Jesus came to set the human race free from slavery, which meant breaking the power of every tyrant on earth. The tyrants had chariots, horses, catapults, walled cities, and ships. Jesus had a crowd of poor disciples and a borrowed donkey. Jesus was going to oppose all the powers of the world with no other weapons except truth, love, and obedience to God. The tyrants were doomed.
The tyrants had already struck first: King Herod had imprisoned, and then eventually beheaded, the most popular prophet of the time, John the Baptist (Matthew 14:1-12). The prophet had not done anything political; he had only talked about morality, but that was dangerous because King Herod’s “private life” was immoral (the Jews believed that the king’s sins could bring disaster on his people).
Jesus soon gained more popularity than John the Baptist ever had. When the man from Galilee came into Jerusalem, he did not do so quietly. He did not have any army, only a crowd of poor pilgrims, but by riding into Jerusalem on a donkey, Jesus claimed to be king and Messiah and heir to the throne of David. Kings by that time had traded in their donkeys for horses, a luxury King David never had, so the donkey was a very deliberate and humble choice. It connected Jesus to David and also to the Messianic prophecies (Matthew 21:1-11). His growing popularity frightened the Jewish leaders enough to make them pull out the secret weapon of tyrants; they plotted to put Him to death (Luke 22:1-2). The battle lines were drawn, and a showdown was coming.
In fact, there are three showdowns in the Holy Week narrative. In the first, Jesus was trapped by his enemies, in the middle of the night, in the Garden of Gethsemane. In the Gospel of Matthew, the drama is heightened because one of the disciples of Jesus drew a sword and attacked the high priest’s servant. Jesus said “Put your sword back in its place, for all who take the sword will perish by the sword. Do you think that I cannot appeal to my Father, and he will at once send me more than twelve legions of angels?” (Matthew 26:52-53; a legion was about 5,000 troops). Jesus had enormous power at his fingertips but he refused to wield it; prefering to use only love, truth, and obedience to God. Jesus was quickly captured and brought to trial.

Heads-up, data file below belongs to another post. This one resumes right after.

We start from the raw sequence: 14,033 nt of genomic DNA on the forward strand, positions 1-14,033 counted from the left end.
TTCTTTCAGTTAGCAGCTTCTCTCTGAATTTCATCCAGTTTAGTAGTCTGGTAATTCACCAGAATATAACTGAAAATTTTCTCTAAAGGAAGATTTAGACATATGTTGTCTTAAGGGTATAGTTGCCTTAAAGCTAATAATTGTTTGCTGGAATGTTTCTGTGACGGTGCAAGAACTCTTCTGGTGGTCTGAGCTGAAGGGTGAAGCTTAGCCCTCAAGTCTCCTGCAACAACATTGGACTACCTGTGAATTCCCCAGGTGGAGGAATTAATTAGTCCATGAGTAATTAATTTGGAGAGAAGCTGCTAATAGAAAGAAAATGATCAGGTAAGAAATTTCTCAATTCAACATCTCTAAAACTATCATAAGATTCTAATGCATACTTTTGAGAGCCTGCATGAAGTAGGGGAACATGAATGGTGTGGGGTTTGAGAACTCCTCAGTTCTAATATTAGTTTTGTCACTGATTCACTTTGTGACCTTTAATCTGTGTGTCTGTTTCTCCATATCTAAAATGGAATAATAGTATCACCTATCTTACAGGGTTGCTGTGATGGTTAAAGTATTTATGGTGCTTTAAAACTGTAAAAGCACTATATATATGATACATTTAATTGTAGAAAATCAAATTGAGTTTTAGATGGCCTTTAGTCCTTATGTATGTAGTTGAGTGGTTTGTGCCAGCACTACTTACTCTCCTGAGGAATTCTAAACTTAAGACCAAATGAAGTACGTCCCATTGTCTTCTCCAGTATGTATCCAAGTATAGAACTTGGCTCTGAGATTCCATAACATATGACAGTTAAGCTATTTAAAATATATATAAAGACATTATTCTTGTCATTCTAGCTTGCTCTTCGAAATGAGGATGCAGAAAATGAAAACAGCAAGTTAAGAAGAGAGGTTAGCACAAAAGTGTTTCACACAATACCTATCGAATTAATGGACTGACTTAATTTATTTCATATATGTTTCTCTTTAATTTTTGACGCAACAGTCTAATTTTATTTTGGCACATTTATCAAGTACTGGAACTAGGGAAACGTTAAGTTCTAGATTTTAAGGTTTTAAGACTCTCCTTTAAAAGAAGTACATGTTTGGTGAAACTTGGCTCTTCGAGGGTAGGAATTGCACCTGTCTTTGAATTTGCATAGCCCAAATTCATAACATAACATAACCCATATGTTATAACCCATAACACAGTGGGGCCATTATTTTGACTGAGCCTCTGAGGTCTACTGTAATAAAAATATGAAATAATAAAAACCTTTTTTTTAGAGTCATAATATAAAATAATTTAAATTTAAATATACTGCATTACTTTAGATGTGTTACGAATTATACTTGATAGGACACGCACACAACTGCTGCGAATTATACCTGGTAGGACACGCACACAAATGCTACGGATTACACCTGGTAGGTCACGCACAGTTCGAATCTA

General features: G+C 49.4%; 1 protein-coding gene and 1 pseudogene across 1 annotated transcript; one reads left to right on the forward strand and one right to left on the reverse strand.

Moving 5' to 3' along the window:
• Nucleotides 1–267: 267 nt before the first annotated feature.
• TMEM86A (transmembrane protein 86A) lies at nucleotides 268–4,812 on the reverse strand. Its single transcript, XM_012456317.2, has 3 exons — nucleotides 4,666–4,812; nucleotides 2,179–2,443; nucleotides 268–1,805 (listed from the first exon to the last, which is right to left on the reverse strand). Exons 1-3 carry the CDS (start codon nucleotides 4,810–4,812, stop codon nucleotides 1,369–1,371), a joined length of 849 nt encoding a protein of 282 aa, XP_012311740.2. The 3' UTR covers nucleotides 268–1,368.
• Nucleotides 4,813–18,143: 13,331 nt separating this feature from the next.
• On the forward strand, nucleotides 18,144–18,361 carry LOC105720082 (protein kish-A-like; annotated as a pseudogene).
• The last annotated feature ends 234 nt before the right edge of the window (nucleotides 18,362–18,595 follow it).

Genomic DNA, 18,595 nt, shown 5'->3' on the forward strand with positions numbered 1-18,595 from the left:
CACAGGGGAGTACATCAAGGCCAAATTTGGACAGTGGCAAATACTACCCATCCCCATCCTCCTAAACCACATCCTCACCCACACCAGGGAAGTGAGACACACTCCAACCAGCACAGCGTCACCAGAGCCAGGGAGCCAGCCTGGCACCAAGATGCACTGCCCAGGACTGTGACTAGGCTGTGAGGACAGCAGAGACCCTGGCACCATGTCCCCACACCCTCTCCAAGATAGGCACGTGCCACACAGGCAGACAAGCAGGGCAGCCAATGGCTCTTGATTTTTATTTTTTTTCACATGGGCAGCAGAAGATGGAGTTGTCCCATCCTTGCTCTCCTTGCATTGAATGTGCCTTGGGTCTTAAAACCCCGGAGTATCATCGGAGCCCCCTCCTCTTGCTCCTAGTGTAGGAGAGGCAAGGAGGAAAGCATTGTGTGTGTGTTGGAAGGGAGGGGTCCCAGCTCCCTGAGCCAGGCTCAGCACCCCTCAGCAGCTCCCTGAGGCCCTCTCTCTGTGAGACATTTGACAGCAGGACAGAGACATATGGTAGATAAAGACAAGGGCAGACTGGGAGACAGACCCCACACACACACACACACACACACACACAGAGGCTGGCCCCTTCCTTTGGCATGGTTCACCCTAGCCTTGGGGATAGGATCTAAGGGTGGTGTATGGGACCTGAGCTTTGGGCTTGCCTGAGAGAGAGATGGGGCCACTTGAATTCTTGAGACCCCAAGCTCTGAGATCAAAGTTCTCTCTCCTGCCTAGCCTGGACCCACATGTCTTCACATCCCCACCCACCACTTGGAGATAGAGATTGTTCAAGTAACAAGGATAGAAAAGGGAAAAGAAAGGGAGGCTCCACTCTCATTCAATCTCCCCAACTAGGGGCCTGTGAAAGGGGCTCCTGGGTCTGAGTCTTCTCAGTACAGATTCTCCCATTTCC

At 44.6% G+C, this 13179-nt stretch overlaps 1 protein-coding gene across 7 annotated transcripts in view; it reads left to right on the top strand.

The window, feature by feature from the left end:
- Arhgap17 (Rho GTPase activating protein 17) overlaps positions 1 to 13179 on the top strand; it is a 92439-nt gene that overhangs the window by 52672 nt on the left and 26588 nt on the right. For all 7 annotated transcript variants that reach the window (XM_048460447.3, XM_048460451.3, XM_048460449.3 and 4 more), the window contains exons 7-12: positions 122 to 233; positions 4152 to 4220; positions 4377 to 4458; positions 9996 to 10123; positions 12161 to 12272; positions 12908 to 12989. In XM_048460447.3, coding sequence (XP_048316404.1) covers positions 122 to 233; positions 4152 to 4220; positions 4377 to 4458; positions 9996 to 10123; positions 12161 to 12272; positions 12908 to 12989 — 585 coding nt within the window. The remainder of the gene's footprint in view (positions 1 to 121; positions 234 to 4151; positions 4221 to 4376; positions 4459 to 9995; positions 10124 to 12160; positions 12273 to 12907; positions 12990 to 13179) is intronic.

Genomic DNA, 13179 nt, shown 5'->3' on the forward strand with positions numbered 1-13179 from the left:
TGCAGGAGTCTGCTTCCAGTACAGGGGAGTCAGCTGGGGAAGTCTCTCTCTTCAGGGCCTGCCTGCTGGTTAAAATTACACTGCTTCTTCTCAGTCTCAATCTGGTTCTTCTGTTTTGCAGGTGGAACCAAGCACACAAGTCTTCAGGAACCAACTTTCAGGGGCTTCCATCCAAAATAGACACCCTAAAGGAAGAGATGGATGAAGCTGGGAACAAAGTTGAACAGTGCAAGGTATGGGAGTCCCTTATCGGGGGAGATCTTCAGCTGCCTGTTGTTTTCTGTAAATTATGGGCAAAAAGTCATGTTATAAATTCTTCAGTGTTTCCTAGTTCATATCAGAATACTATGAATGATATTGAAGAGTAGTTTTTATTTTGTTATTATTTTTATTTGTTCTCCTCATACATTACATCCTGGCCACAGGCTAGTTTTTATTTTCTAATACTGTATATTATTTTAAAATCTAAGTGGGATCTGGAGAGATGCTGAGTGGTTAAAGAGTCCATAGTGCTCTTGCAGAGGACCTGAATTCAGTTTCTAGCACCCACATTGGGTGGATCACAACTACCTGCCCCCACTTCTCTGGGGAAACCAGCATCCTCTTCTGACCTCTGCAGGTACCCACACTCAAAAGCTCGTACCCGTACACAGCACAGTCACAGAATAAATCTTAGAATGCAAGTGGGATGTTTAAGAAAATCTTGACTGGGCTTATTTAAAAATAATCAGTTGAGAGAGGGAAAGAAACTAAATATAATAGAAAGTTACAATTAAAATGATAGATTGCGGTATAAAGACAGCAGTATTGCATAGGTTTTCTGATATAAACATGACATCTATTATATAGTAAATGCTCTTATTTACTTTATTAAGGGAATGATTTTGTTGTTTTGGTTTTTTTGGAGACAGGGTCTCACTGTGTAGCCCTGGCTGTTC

The second showdown was the trial before the priests and scribes. The religious leaders, who felt threatened by Jesus’ sway over the people, accused Him of blasphemy, which is insulting and offending God (Luke 14:53-65). If the accusation was true, then Jesus deserved death. The tyranny here is that the leaders were not interested in the truth; they were only manipulating religion to keep themselves in power and destroy their enemies. Jesus refused to adjust the truth to their distorted claims, and so he was condemned to death.
The third showdown was before Pontius Pilate, the local administrator of the Roman Empire, which seemed to cover the whole earth with its power. Jesus was not intimidated. Instead, he pointed out that he was not a threat because, as he said, “My kingship is not of this world; if my kingship were of this world, my servants would fight, that I might not be handed over to the Jews, but my kingship is not from the world” (John 9:36). The fact that Jesus was NOT fighting was his greatest proof that He did not come to be a tyrant like other tyrants; he had not come to place himself in power by force of arms. He had only come to witness to the truth, and no one who accepted the truth was threated by Him. Pontius Pilate, however, was not interested in the truth and instead followed popular opinion.
Jesus was condemned to death by three tyrants: the tyranny of manipulated religion which ignores truth, the tyranny of political power which is not based on truth, and the tyranny of the democratic popular vote. Violence swallowed him up into darkness and death.